In the advent of technological sophistication and development in other branches of science, the importance of technical writing and communication cannot be understated. Essentially, technical writing involves the compilation of technical information in a form of writing in a manner that can be easily understood by readers. In most cases, technical information contains words and phrases that cannot be easily understood by all and sundry, and even by people with a background of the topic being discussed in writing.
The concept of Humanistic Rationale for Technical Writing first came into the limelight in 1979 in an article by Carolyn Miller. The article presented Millers opinions and ideas as pervaded by a debated she had the English department of the school she was lecturing. As Miller wrote in the article, the debate was about the teaching if technical writing to students as one of the ways of satisfying humanities requirement. Opinions were divided depending on the subject that each of the parties involved in the debate taught at the university. Pointedly, virtually all science instructors supported the idea of introduction of technical writing as a course while literature tutors fervently objected to the idea. The antagonists in the debate questioned the humanistic value of the technical writing as a course terming is as a “ skills” course with nothing to offer with regards to the development students’ humanistic self being.
Looking as Millers writing, one cannot fail to notice the emergence of pervasive positivist ideologies in the manner college instructors look as science. Though Miller does not appear to take any stance that appears to concur with positivism, several questions emerge, particularly with regards to the humanistic elements in technical communication. On her part, Miller is opinionated that technical writing, and, to some extent, scientific writing, strive to enable the human mind submitting to reality while humanistic approach to writing simply strives to relay information without targeting any effect.
Patrick Moore also notes that the issue of technical writing a course was off the record for a long time until it was introduced by Miller (Moore 171). A careful review of the body on literature published in the 70’s and 80’s talking about the teaching of technical writing as a course reveals that this topic was not covered with any writer. This realization serves to reinforce the notion that Miller’s article was of import as it endeavored to introduce something new to teaching, and it is on this ground that I loud Miller for the instruction of the Humanistic Rationale for Technical Writing.
It should be noted that the definition of technical writing given above is a personal definition that is based extensively on my own perception of technical writing from reading Miller’s article. However, I must admit that the positivists even though vouching for the introduction of technical writing course in schools has not been keen to give an elaborate and succinct definition of technical writing. Movers of the technical writing debate which have published a paper on the same have not been exquisite to address this issue as many simply start their articles and books by writing about what they think without first going through the basics like giving definitions. It can also be noted that from how that word humanistic in used, the real definition of the word is lost and in on this ground that I somewhat take a negative stance with regards to Millers contentions in the article.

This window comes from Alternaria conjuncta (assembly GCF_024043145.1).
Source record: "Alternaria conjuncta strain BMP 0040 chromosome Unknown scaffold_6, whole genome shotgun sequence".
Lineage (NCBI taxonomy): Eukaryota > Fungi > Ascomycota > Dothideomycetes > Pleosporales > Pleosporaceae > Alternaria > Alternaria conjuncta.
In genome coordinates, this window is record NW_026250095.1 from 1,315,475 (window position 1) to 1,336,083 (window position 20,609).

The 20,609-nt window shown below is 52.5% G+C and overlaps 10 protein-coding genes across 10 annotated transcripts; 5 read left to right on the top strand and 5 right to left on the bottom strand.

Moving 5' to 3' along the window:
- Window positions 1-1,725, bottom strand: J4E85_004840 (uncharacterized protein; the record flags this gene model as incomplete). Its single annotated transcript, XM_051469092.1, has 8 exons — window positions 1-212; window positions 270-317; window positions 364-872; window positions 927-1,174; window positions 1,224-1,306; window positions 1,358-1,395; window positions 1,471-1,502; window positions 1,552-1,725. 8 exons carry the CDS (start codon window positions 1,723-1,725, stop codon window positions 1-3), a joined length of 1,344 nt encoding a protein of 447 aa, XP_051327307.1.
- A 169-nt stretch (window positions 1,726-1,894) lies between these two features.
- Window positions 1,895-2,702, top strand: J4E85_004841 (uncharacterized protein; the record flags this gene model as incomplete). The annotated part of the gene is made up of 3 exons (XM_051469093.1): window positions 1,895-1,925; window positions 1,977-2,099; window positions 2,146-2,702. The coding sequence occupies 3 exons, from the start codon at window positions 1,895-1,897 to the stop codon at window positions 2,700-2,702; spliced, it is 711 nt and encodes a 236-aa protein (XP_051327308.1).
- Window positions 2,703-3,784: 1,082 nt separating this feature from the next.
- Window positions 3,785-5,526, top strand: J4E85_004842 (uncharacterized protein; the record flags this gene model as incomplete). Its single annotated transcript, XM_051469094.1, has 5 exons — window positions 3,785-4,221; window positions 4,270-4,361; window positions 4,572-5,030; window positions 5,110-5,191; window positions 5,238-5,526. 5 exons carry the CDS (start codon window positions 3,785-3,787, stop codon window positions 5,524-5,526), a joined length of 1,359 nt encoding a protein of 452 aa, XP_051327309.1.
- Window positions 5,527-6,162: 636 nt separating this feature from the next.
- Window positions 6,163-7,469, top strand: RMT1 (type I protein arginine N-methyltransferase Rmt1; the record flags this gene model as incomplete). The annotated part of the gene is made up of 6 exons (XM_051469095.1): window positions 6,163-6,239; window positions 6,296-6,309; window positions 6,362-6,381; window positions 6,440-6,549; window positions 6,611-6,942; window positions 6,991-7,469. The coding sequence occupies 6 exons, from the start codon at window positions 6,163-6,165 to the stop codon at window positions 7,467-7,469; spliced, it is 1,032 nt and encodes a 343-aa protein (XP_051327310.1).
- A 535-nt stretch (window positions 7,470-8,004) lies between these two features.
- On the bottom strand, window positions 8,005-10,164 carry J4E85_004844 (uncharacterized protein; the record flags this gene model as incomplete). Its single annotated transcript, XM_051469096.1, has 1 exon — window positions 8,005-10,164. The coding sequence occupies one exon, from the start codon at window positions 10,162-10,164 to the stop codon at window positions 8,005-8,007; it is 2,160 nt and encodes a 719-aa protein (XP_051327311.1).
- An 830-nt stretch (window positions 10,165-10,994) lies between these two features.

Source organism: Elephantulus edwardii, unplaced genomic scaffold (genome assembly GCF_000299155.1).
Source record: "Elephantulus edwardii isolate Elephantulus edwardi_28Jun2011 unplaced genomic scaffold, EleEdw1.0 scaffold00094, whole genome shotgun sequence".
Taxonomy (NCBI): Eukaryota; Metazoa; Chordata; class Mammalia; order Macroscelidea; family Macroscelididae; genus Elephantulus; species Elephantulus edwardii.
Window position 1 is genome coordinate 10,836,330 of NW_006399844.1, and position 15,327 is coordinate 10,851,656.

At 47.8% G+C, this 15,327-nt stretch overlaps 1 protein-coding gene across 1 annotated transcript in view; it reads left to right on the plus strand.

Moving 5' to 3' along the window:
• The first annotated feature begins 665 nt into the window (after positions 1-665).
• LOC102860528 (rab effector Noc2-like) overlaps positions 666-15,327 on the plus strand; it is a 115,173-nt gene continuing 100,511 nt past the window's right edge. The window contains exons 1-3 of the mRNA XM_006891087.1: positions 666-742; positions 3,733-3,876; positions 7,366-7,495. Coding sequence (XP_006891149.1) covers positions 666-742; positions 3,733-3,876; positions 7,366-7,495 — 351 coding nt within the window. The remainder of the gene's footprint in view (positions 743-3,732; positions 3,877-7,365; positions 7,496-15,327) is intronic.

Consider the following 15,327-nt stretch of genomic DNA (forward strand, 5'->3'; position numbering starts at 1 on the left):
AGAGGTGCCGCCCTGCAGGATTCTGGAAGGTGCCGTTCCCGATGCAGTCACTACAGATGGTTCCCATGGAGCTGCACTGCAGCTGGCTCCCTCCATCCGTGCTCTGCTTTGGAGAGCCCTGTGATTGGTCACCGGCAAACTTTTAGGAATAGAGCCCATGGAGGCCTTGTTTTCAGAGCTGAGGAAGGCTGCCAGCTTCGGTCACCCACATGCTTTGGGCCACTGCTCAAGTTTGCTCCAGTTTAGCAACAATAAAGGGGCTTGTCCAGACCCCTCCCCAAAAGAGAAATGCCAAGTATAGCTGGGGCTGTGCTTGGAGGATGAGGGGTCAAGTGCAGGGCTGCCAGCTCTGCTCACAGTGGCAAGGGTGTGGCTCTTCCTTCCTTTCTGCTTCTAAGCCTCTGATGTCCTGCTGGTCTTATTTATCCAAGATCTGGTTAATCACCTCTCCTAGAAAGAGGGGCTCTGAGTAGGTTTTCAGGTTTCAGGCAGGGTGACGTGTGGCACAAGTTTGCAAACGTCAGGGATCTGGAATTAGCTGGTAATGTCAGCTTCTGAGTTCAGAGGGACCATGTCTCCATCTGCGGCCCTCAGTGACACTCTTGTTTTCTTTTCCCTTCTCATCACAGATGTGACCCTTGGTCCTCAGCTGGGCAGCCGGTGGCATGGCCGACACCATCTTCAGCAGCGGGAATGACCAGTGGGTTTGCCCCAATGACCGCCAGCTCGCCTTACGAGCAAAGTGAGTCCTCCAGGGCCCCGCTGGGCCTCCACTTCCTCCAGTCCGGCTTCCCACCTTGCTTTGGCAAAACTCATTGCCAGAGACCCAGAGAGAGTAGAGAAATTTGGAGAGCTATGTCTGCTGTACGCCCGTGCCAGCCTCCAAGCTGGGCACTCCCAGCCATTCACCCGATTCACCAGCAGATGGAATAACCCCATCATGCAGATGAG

Many critics would point out that Miller’s contestation was a failed case in light of her supposition that the rhetoric present in technical writing provided sufficient cultural and historical grounds to warrant the perception of a humanistic class in the same level as a literature class. Others averred that Miller aligned herself to the Aristotelian tradition while writing an article without any further clarification hence making it hard for just anybody to understand what they meant. For a personal standpoint, most of the writings in response to Millers article, and by extension the Humanistic Rationale for Technical Writing approach, were short of technical writing skills. Miller’s postulations in the article are easy to comprehend, and anyone in readership of information on the approach could easily understand that Miller was simply trying to advocate for a better way of writing that does not only entail collecting of words and putting them down on paper for people to read without really having any effect on the readership. I tried to trace the writings of Sharon Crowley, Mathew Arnold, and Tebeaux, among others. The manner in which they presented their views really served to reinforce my already formed opinion that technical writing as described by Miller in the Humanistic Rationale for Technical Writing approach is exceedingly a requisite in writing.
Concisely, Humanistic Rationale for Technical Writing as a concept of writing is exceedingly relevant concept in writing. The concept advocates for the introduction of technical writing as a course to enable students communicate technical information in a manner that is effectual to the readership of technical information. Technical writing, which is essentially a compilation of technical information in the form of writing in a manner that can be easily understood by readers, is deemed to be overly important with regard to current procession technical information. Works Cited
Miller, Carolyn R. “ A Humanistic Rationale for Technical Writing.” College English 40. 6 (1979): 610-617. Print.
Moore, Patrick. ” Legitimizing Technical Communication in English Departments: Carolyn Miller’s ‘Humanistic Rationale for Technical Writing.’” Journal of Technical Writing & Communication. 36. 2 (2006): 167-182.